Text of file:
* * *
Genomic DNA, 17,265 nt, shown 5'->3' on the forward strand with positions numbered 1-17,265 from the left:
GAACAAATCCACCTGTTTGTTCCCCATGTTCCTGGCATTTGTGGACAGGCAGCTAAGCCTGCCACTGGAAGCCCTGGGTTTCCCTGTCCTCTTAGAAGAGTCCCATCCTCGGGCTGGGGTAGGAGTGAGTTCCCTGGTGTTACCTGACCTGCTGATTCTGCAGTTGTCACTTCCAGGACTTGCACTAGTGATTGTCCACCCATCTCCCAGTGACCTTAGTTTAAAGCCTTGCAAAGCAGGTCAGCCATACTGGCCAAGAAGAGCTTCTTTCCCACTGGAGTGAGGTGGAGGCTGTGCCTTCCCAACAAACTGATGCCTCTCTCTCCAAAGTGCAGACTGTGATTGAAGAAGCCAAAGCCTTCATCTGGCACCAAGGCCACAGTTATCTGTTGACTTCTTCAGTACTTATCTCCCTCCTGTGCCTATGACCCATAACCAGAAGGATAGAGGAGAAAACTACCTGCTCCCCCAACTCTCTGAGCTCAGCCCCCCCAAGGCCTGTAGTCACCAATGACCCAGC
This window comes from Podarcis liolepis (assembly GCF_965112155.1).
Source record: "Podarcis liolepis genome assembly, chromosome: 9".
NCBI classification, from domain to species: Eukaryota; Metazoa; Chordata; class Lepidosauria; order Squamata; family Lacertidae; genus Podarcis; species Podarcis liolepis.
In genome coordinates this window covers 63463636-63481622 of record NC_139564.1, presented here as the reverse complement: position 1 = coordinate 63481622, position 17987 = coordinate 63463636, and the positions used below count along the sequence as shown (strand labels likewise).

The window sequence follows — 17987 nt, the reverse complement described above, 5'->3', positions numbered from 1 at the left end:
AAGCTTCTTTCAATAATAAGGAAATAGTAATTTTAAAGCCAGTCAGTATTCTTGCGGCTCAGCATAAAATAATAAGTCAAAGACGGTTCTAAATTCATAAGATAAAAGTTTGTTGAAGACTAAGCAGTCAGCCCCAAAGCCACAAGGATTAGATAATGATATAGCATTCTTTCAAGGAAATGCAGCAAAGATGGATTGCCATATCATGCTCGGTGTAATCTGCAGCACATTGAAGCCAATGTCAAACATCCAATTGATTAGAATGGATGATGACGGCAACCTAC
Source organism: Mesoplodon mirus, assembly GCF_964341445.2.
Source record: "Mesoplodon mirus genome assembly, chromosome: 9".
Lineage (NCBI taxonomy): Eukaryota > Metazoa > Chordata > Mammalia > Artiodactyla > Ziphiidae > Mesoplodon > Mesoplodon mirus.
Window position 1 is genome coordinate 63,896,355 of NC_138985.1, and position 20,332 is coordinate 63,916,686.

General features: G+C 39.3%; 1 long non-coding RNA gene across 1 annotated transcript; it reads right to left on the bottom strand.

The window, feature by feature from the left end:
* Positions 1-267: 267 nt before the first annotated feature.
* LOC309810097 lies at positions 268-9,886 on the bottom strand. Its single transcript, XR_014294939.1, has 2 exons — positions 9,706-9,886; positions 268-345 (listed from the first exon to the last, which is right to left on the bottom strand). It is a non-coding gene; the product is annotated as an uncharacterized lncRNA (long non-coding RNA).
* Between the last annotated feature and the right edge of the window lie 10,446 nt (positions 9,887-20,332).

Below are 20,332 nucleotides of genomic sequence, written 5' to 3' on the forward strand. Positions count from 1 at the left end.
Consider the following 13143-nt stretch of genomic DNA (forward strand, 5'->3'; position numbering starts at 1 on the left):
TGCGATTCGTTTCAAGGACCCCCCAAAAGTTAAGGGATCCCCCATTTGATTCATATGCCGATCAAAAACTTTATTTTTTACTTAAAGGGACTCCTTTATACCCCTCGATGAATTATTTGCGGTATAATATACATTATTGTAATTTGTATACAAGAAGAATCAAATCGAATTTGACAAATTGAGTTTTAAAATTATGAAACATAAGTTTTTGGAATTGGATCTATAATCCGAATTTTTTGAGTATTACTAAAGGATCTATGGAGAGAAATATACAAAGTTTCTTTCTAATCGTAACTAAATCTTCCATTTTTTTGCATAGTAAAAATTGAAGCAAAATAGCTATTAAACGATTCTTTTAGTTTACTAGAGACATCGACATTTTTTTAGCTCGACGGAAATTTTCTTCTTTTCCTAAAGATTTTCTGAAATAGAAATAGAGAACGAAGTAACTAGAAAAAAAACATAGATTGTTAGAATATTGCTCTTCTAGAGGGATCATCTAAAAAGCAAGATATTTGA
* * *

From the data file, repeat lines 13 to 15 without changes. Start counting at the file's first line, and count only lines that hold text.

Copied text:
General features: G+C 39.3%; 1 long non-coding RNA gene across 1 annotated transcript; it reads right to left on the bottom strand.

The window, feature by feature from the left end:
* Positions 1-267: 267 nt before the first annotated feature.